(from ‘Self-Publish & Be Damned’ in Comic World #24, Feb 1994)
...for [the first] five or six years with Cerebus... I couldn't understand why everybody else wasn't doing it [self-publishing]. When I would talk with other professionals, every one of them has exactly the same horror story, or variations on it -- [the publisher] didn't pay for it, they didn't pay what they said they were going to pay, they didn't get the inker that they said they were going to get.
There's a phobia that sets in with artists because when they're going into a business office to sign a contract to start working for someone and they realise that it's just second nature to them to mess you about -- as you say over here [in the UK] -- that you think, "This is tough enough, this is just the editor or an assistant editor -- what would it be like dealing with a printer or dealing with the distributors?"
When you're a self-publisher, you're dealing with them on the same level they're on -- business. If they can make money off your title, you can arrive at an agreement and that's the same thing with the printer. You tell the printer what you want done... and if he doesn't do that then you go and find another printer.
There's also, "Okay, I'm ready for the cold hard truth: Am I crap? Am I completely unmarketable?" Well is you can write and draw it... and have it printed exactly the way you pictured it in your head and it dies on the vine, well, now you have your answer. If you put it out that way, and you're able to keep going, then you've got an answer as well.
Why don't you have enough confidence in your own work to say, "Why should I cut in a publisher for 90% of the action?" That usually sets the kids back on their heals when they're showing you their portfolio and y'know, "Would you be interested in publishing this?"
...What I think you end up with when you have self-publishing, is work that is closer to the real world mainstream: the self-published books tend to have a much wider readership that are not the die-hard comic book fans. They're usually either fans who got sick of all the traditional comic books, or they're people who have a friend who collects comic books, who's always trying to show them something to get them interested...
...So I think there's far more of a potential of comics breaking through with self-publishing and alternative works, because they're alternatives not just to other comic books, but they're alternatives to the crap movies and the crap television shows, which are the almost universal condition at this point. I mean, if I finish reading an installment of From Hell and try to watch television right afterwards, it just seems so transparently leeched of content: it looks like some curious little kaleidoscope box of some kind with strange sounds coming out of it...
...good comic book stores are all that you need. It's very easy to get discouraged when 85% of the stores -- whatever proportion -- are just doing the traditional superhero stuff. They'll order Cerebus, but if they’ve got three subscribers for Cerebus they order three copies.
But the stores that are really good, the stores that recognise that the old game has to come to an end, and that it's time to really find ways to get new people into the stores, not to just talk about it or put some crap Marvel co-op ad in the local paper, y'know, "C'mon in and buy this new series that's starting and it interconnects these twelve annuals." That's not how you're going to get a new audience.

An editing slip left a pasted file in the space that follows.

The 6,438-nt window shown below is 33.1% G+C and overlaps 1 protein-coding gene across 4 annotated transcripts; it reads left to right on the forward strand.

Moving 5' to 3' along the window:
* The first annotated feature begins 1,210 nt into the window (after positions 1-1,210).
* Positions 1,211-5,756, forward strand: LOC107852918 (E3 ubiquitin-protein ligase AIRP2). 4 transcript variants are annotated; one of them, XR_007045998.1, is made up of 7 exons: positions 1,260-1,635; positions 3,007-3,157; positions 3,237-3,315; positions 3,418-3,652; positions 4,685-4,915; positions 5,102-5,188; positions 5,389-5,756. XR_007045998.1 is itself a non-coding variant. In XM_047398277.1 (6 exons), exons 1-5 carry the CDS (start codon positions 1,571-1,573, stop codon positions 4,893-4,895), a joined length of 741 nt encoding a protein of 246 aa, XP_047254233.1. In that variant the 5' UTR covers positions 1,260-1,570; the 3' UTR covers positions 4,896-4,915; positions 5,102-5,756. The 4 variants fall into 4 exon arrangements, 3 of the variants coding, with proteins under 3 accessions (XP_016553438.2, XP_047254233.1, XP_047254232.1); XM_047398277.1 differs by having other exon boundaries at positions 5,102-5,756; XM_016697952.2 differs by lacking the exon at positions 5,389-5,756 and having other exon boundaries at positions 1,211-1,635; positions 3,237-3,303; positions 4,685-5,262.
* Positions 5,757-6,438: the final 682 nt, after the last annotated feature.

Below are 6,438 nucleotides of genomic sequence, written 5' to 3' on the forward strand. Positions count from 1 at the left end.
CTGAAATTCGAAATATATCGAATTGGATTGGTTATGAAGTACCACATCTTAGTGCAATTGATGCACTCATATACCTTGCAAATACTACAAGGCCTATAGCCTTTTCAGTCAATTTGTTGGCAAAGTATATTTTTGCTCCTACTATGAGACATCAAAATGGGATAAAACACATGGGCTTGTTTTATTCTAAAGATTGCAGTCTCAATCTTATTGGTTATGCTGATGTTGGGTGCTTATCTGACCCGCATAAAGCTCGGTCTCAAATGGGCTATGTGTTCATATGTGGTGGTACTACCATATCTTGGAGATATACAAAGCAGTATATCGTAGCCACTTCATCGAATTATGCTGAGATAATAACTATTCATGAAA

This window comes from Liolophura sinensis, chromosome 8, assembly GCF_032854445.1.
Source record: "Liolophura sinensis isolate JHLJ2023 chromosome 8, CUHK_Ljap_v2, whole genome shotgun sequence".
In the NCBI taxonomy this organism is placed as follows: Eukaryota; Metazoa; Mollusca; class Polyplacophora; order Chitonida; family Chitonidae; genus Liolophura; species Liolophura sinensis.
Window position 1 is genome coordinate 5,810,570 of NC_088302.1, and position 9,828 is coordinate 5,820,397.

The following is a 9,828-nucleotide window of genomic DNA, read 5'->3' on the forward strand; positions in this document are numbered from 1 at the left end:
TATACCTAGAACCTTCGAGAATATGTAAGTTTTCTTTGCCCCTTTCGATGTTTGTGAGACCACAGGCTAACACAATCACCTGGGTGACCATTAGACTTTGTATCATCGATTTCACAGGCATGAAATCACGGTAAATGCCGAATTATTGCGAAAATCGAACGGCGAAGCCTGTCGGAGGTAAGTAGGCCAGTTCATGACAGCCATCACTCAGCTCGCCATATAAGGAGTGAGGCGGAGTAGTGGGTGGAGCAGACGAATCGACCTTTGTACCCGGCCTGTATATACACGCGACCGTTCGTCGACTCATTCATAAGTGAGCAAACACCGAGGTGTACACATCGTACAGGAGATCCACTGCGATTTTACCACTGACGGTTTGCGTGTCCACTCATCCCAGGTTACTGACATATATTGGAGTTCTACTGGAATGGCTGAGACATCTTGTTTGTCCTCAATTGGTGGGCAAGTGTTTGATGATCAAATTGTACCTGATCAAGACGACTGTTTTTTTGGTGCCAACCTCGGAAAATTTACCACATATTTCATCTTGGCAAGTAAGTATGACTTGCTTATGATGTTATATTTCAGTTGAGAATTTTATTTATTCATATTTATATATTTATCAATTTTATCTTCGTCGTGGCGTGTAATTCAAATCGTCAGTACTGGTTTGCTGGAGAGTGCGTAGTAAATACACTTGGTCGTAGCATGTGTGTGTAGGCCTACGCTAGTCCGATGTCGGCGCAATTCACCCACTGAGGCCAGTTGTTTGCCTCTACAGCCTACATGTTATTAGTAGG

With the budget constraints that stores have got, they have no problem with selling fifty copies of Kane [by Paul Grist], but they want to get them five copies at a time and as the big distribution concerns are getting larger and larger, all they can have available is what came out this week, what came out last week, and maybe what came out two weeks ago. But a b&w self-published comic, nobody's going to pick up issue three and say, "I think I'll check this out..." Same thing with the Cerebus reprint volumes, a store buys, like, one copy of Jaka's Story -- feeling a little reckless -- and they put it in with their graphic novels. Well you look on the spine, that's book number five or whatever: you’re not going to sell book five of a seven-book series to some curiosity seeker.
You have to get away from the usual comic store. The image of the comic store has to change.
I think it already is: again, it depends on the store. But having done the 21 city US tour, I sure saw a range of comic book stores. The best ones are the stores that do fit into the community -- that all goes back to whoever's working in the store. If they're outgoing, confident people, who like comic books and know when someone comes in who doesn't know what comic books are, that you don't try and sell them, y'know, the current Robin series with the hologram cover.
To me, it's a matter of saying, "I have no problem writing off 85% of stores if I can stick with the 15%." We're making a damn good living off of those people and there's a lot of potential for other self-publishers coming along now.
It’s the reprint book market that we're making the good living off -- if we had to live off the sales of the monthly comic book we wouldn't be here [laughs]. Having stores that are willing to stock reprint books and keep them in stock, that's where the difference is made.
The worst time is you've got four or five issues out... and you're sitting there going, "Oh no, now number two is out of print, how am I going to afford to print number six and number two!"
You just muddle through that time until you can get together enough money to put out the first trade paperback, and then suddenly you start seeing these really significant cheques that don't look like babysitting cheques anymore.
So yeah, there's a lot of potential with that. Gerhard is quite right that it’s a matter of keeping that material available so that the good stores have all the stuff right there and available.